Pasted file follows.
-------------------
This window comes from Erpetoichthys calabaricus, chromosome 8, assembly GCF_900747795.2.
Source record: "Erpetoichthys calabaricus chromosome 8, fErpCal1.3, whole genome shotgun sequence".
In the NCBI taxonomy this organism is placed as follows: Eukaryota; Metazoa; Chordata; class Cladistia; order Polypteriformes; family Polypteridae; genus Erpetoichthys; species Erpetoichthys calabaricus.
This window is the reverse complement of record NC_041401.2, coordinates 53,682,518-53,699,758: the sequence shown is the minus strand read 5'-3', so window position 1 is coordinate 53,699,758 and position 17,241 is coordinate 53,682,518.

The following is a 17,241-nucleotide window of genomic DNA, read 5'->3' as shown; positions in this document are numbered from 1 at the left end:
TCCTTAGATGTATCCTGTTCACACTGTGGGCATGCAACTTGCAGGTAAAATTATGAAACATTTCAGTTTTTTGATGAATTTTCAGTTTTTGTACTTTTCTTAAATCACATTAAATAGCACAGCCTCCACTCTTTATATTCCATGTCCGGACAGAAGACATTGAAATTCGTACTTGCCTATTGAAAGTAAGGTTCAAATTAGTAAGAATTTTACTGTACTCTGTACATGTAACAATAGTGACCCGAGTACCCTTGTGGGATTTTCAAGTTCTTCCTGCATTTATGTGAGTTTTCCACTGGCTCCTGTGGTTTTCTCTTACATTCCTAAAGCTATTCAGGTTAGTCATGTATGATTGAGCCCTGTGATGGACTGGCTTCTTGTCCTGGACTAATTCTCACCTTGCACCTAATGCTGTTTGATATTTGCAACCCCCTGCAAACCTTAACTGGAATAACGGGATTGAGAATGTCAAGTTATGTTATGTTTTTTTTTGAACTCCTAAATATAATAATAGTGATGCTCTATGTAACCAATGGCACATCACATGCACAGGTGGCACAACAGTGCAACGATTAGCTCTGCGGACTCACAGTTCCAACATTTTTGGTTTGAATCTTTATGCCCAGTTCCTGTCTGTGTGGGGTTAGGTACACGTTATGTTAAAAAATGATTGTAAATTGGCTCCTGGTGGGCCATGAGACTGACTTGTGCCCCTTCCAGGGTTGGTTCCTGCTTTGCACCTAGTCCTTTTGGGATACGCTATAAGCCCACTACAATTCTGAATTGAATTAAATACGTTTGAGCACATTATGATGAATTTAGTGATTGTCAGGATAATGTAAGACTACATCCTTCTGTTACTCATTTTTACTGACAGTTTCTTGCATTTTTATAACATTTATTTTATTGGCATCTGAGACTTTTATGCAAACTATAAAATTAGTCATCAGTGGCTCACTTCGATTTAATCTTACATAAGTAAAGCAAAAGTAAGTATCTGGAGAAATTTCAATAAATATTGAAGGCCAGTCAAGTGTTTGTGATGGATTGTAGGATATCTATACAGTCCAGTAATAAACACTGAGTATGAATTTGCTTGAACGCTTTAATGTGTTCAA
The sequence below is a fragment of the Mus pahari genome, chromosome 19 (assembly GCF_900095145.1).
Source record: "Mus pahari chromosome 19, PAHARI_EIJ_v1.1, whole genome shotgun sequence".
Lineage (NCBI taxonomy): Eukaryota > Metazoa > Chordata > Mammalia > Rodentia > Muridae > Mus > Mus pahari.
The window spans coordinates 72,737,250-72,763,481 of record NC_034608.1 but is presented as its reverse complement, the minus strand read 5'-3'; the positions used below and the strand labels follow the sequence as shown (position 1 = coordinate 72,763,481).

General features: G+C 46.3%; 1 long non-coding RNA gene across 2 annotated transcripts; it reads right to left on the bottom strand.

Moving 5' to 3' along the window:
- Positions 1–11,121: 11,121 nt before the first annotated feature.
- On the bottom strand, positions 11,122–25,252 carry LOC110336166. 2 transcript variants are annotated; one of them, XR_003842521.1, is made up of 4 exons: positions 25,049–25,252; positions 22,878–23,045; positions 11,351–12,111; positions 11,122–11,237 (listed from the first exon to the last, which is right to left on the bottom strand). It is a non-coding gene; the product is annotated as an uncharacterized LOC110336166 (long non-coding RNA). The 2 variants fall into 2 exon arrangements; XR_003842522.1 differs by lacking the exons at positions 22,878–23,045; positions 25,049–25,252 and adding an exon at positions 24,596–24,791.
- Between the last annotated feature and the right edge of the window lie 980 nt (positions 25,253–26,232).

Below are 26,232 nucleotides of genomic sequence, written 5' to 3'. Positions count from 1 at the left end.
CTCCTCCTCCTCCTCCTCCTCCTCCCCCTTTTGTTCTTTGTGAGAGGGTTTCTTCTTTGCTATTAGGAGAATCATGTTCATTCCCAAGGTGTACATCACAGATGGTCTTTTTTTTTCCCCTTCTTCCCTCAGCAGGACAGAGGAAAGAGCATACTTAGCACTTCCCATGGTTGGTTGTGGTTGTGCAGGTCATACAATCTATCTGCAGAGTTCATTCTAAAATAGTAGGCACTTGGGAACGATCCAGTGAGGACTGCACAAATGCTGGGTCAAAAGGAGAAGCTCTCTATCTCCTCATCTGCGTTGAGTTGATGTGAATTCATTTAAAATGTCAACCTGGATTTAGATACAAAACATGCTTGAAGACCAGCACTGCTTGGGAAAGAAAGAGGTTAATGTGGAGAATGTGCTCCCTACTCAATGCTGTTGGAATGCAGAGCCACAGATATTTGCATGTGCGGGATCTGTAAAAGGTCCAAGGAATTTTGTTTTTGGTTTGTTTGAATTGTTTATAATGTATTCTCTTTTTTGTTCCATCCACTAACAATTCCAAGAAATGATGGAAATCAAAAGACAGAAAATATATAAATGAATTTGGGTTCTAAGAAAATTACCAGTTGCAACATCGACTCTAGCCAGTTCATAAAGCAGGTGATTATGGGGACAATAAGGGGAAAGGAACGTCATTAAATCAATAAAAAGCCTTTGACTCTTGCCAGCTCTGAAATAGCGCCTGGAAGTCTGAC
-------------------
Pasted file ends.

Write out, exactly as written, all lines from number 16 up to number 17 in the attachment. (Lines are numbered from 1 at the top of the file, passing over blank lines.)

Below are 26,232 nucleotides of genomic sequence, written 5' to 3'. Positions count from 1 at the left end.
CTCCTCCTCCTCCTCCTCCTCCTCCCCCTTTTGTTCTTTGTGAGAGGGTTTCTTCTTTGCTATTAGGAGAATCATGTTCATTCCCAAGGTGTACATCACAGATGGTCTTTTTTTTTCCCCTTCTTCCCTCAGCAGGACAGAGGAAAGAGCATACTTAGCACTTCCCATGGTTGGTTGTGGTTGTGCAGGTCATACAATCTATCTGCAGAGTTCATTCTAAAATAGTAGGCACTTGGGAACGATCCAGTGAGGACTGCACAAATGCTGGGTCAAAAGGAGAAGCTCTCTATCTCCTCATCTGCGTTGAGTTGATGTGAATTCATTTAAAATGTCAACCTGGATTTAGATACAAAACATGCTTGAAGACCAGCACTGCTTGGGAAAGAAAGAGGTTAATGTGGAGAATGTGCTCCCTACTCAATGCTGTTGGAATGCAGAGCCACAGATATTTGCATGTGCGGGATCTGTAAAAGGTCCAAGGAATTTTGTTTTTGGTTTGTTTGAATTGTTTATAATGTATTCTCTTTTTTGTTCCATCCACTAACAATTCCAAGAAATGATGGAAATCAAAAGACAGAAAATATATAAATGAATTTGGGTTCTAAGAAAATTACCAGTTGCAACATCGACTCTAGCCAGTTCATAAAGCAGGTGATTATGGGGACAATAAGGGGAAAGGAACGTCATTAAATCAATAAAAAGCCTTTGACTCTTGCCAGCTCTGAAATAGCGCCTGGAAGTCTGAC